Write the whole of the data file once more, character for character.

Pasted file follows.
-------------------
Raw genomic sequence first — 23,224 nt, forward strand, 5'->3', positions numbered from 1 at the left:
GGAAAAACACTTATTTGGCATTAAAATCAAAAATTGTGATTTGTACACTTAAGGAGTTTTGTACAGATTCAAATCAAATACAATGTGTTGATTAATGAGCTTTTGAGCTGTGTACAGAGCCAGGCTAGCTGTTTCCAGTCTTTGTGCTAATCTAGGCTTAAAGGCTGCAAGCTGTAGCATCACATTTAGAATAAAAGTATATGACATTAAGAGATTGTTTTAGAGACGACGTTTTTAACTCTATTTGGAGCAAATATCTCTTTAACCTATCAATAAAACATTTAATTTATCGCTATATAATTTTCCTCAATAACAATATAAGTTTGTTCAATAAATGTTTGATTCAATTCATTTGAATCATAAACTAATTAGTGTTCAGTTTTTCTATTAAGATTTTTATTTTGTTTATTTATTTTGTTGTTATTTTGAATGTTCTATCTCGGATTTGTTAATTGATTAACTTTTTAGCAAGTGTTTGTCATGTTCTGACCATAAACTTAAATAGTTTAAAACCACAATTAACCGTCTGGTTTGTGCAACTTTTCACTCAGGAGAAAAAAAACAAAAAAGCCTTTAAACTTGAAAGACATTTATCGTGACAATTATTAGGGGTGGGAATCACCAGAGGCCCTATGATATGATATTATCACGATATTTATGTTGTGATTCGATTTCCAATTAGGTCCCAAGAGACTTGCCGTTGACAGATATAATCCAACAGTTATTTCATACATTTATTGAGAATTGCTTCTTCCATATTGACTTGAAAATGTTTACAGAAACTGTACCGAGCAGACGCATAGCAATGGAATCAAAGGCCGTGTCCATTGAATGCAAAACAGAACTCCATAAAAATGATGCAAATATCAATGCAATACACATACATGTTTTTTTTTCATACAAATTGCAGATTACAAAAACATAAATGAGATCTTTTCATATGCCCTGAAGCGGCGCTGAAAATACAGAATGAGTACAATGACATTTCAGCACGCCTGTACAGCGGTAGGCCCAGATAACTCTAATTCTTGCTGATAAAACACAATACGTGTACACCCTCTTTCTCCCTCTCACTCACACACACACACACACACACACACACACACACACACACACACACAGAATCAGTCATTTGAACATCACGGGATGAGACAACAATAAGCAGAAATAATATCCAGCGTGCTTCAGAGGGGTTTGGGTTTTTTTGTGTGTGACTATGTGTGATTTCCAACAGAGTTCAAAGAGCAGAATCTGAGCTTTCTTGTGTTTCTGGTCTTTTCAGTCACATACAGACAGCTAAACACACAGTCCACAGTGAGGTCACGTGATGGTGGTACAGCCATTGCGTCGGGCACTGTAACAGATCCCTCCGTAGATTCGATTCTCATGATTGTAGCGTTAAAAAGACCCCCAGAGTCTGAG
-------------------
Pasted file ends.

Raw genomic sequence first — 23,224 nt, forward strand, 5'->3', positions numbered from 1 at the left:
GGAAAAACACTTATTTGGCATTAAAATCAAAAATTGTGATTTGTACACTTAAGGAGTTTTGTACAGATTCAAATCAAATACAATGTGTTGATTAATGAGCTTTTGAGCTGTGTACAGAGCCAGGCTAGCTGTTTCCAGTCTTTGTGCTAATCTAGGCTTAAAGGCTGCAAGCTGTAGCATCACATTTAGAATAAAAGTATATGACATTAAGAGATTGTTTTAGAGACGACGTTTTTAACTCTATTTGGAGCAAATATCTCTTTAACCTATCAATAAAACATTTAATTTATCGCTATATAATTTTCCTCAATAACAATATAAGTTTGTTCAATAAATGTTTGATTCAATTCATTTGAATCATAAACTAATTAGTGTTCAGTTTTTCTATTAAGATTTTTATTTTGTTTATTTATTTTGTTGTTATTTTGAATGTTCTATCTCGGATTTGTTAATTGATTAACTTTTTAGCAAGTGTTTGTCATGTTCTGACCATAAACTTAAATAGTTTAAAACCACAATTAACCGTCTGGTTTGTGCAACTTTTCACTCAGGAGAAAAAAAACAAAAAAGCCTTTAAACTTGAAAGACATTTATCGTGACAATTATTAGGGGTGGGAATCACCAGAGGCCCTATGATATGATATTATCACGATATTTATGTTGTGATTCGATTTCCAATTAGGTCCCAAGAGACTTGCCGTTGACAGATATAATCCAACAGTTATTTCATACATTTATTGAGAATTGCTTCTTCCATATTGACTTGAAAATGTTTACAGAAACTGTACCGAGCAGACGCATAGCAATGGAATCAAAGGCCGTGTCCATTGAATGCAAAACAGAACTCCATAAAAATGATGCAAATATCAATGCAATACACATACATGTTTTTTTTTCATACAAATTGCAGATTACAAAAACATAAATGAGATCTTTTCATATGCCCTGAAGCGGCGCTGAAAATACAGAATGAGTACAATGACATTTCAGCACGCCTGTACAGCGGTAGGCCCAGATAACTCTAATTCTTGCTGATAAAACACAATACGTGTACACCCTCTTTCTCCCTCTCACTCACACACACACACACACACACACACACACACACACACACACACACAGAATCAGTCATTTGAACATCACGGGATGAGACAACAATAAGCAGAAATAATATCCAGCGTGCTTCAGAGGGGTTTGGGTTTTTTTGTGTGTGACTATGTGTGATTTCCAACAGAGTTCAAAGAGCAGAATCTGAGCTTTCTTGTGTTTCTGGTCTTTTCAGTCACATACAGACAGCTAAACACACAGTCCACAGTGAGGTCACGTGATGGTGGTACAGCCATTGCGTCGGGCACTGTAACAGATCCCTCCGTAGATTCGATTCTCATGATTGTAGCGTTAAAAAGACCCCCAGAGTCTGAG